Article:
A. I don’t know – I visit family a lot and spend summer in the homeland, asking all kinds of questions and absorbing new cultural and earth lessons. I never stop learning or researching and would like to keep amending Flight of the Goose. I keep learning new things about subsistence and the Inupiaq traditions as the old people up there open up more and more. My brothers learn more from their wives, and Elders feel safer to talk about the old ways now that outsiders don’t disparage, abuse the knowledge, use it against Natives through colonization, or mock it racistly (not that I ever doubted- I always honored ancient ways. But the fact remains I have a white identity, I sure look white, and will always be an outsider). The old people also feel an urgency to pass knowledge and stories along while they are still alive.
Readers ask me a lot about why I live in Seattle when I so obviously love and know the Arctic. My living in Seattle but channeling and writing about the Far North reminds me of the Kite Runner author, writing about Afghanistan as an immigrant/refugee living in California. I have a love-hate relationship with the Arctic; it is not the land I want to get away from or feel pained by, or the bears (though I fear them as well as honor them) or mosquitoes or the cold and dark or the old culture, it is the society of Alaska I feel pained by. The dysfunction of the new Alaska. It is a frontier, a colony, a deeply ravaged land, the people in post traumatic stress and ongoing stress and I get traumatized by the emotional pain, especially as a sensitive, empathic woman.
Q. How has your life changed since you wrote “Flight of the Goose”, and do you have plans for writing another novel sometime in the future?
A. It changed big time when I was doing a lot of author events and getting to teach at writers conferences, and took a hiatus from my day job. I got to make friends with other authors from all over the nation, and wear the hat of author for the first time and it felt great. I loved it. But now I am back to the daily grind of teaching ESL for a living, having learned the lesson that for most of us authors, we have to keep the day job. Literary fiction is not very lucrative for most of us, even if we get good reviews.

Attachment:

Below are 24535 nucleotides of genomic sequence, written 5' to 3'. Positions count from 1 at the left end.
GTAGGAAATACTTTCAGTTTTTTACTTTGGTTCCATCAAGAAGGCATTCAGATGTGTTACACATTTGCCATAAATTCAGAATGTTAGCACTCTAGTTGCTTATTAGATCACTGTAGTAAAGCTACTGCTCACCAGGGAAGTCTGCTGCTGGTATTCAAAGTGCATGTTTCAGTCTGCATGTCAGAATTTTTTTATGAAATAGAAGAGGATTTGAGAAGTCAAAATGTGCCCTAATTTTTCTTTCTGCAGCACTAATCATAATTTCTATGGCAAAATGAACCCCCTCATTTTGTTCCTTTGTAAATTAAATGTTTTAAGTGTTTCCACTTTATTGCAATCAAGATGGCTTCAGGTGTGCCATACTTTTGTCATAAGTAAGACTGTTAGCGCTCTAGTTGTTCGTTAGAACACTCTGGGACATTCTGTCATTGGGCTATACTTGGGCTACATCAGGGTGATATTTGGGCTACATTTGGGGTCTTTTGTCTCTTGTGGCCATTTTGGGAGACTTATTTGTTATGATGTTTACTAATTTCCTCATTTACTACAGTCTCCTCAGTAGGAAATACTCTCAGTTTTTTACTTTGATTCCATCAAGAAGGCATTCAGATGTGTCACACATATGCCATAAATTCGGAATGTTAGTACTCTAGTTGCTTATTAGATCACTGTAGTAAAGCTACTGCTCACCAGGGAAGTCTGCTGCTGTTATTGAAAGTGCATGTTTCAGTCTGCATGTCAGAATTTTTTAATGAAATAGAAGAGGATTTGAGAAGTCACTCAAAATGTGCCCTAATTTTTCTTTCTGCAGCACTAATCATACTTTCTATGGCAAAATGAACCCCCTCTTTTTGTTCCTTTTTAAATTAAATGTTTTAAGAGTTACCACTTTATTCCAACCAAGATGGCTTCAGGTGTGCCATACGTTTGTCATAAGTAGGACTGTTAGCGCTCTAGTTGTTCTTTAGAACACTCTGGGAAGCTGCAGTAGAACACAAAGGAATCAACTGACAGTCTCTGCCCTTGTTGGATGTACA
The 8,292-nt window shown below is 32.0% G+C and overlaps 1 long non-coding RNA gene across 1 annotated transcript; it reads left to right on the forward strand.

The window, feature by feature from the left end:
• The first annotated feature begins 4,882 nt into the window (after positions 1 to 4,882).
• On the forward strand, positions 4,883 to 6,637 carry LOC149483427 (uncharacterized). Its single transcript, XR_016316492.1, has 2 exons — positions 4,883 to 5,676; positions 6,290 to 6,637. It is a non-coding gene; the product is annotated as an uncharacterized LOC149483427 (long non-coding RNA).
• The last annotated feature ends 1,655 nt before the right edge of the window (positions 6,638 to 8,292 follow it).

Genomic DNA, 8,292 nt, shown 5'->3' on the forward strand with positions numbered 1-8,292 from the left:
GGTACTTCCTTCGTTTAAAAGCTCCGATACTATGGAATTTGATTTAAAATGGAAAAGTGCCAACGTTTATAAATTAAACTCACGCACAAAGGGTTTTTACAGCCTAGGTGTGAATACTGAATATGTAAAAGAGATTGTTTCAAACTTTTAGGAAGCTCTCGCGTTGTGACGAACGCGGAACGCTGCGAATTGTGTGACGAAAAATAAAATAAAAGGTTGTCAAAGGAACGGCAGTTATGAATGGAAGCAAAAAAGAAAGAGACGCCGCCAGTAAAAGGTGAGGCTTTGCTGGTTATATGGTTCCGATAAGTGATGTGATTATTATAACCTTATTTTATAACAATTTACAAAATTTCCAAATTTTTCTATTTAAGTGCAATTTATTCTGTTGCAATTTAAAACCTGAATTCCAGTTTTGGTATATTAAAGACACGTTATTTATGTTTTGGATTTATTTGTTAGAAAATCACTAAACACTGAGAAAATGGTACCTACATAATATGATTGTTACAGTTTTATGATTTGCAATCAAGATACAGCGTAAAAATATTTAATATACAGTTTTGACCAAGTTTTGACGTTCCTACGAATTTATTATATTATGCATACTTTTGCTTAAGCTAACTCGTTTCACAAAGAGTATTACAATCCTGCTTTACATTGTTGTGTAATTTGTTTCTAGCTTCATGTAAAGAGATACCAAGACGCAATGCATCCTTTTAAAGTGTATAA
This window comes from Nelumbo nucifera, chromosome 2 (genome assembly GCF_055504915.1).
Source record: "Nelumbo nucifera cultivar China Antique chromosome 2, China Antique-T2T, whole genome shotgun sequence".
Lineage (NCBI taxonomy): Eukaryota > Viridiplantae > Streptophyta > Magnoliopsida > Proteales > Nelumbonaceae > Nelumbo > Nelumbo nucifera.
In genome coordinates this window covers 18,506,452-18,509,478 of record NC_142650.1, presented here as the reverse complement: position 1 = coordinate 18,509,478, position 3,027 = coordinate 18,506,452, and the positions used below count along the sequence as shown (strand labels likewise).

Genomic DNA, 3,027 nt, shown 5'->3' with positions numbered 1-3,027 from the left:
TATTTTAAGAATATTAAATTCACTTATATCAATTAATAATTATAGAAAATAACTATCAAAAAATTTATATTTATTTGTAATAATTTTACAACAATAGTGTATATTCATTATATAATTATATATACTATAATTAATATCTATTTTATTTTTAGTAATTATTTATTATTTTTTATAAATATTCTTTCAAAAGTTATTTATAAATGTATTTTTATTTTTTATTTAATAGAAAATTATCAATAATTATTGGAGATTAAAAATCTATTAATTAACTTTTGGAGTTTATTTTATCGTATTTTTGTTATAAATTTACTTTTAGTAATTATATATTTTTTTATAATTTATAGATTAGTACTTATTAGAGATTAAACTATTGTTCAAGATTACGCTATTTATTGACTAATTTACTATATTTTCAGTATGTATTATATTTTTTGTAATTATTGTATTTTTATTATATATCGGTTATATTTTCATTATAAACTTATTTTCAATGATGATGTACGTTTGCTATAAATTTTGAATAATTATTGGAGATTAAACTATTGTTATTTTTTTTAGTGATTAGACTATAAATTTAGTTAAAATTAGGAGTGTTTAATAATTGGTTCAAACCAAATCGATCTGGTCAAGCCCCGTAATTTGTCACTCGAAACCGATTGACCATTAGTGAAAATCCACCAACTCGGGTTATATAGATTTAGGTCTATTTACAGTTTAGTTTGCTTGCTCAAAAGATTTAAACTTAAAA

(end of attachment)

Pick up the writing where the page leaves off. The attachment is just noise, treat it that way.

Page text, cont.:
I will write another novel – probably an eco=thriller – set in the very post modern Arctic. Global warming is altering the Arctic swiftly and radically, more than any other place on Earth except the Moldaves. The renewed plans for rampant oil drilling, right off the coast of my hometown and the Chukchi Sea adds another dimension.
My other plan is to write a novel set in the ancient Arctic of Scandinavia and delve into my own genetic past.
Q. Finally, let’s finish with my usual final bookish questions! What kind of books do you like to read? What is your favorite book? Who is your favorite author? Finally, what are you reading now and why?
A. I just finished a book that delighted me: Finding Nouf, a mystery set in modern Saudi Arabia. I know a lot of Saudis at the university and since I was a kid was always fascinated with both archaic Bedouin and modern Wahabi-state controlled urbanites, especially the lives of women there. This book was well written and reminded me of Martin Cruz Smith’s work (he is a favorite, especially Polar Star) I read some reviews of Finding Nouf that criticized the author for being incorrect on some of her facts, but I feel a lot sympathy for that. We can’t be perfect. Also, I know editors and marketing teams are responsible for a lot; they will override an author and change things culturally if they feel it will make American readers like the book more.
Oh, to get back to your question: I love Margaret Atwood’s Handmaid’s Tale and Kingsolver’s Poisonwood Bible, Peter Matthiesen’s At Play in the Field of the Lord, and the post-Victorians, especially Thomas Hardy. I love Dickens and Conrad, the Romantic poets (grew up on them, since we didn’t have TV). My first adult novel, which I read and loved at the age of 7 was To Kill a Mockingbird, followed quickly by Never Cry Wolf by Mowat.
This year I’ve been reading a lot of nonfiction political science, economics, the rise of American Empire, and – if you will – apocalyptic science about climate change and peak oil, ecological breakdown. I am reading that “downer” stuff because I am concerned, and want to know what is happening and what is likely to happen. They are like my oracles. And I always love anything about Carl Jung or Joseph Campbell, or world mythology and anthropology.
♥ ♥ ♥ ♥ ♥ ♥ ♥ ♥ ♥ ♥ ♥ ♥ ♥ ♥ ♥ ♥ ♥ ♥ ♥ ♥ ♥ ♥ ♥ ♥ ♥ ♥ ♥ ♥ ♥ ♥ ♥ ♥ ♥ ♥
Huge thanks to Lesley Thomas. If you’d like to be entered to win this amazing book, leave a comment here telling me why you want to win a copy of this book. For an extra chance, you can blog/tweet about this contest- but be sure to tell me you did it, and provide a link🙂
Missed my last post? It was: FOCUSING ON CHARLAINE HARRIS: SOOKIE AND TRUE BLOOD FAQ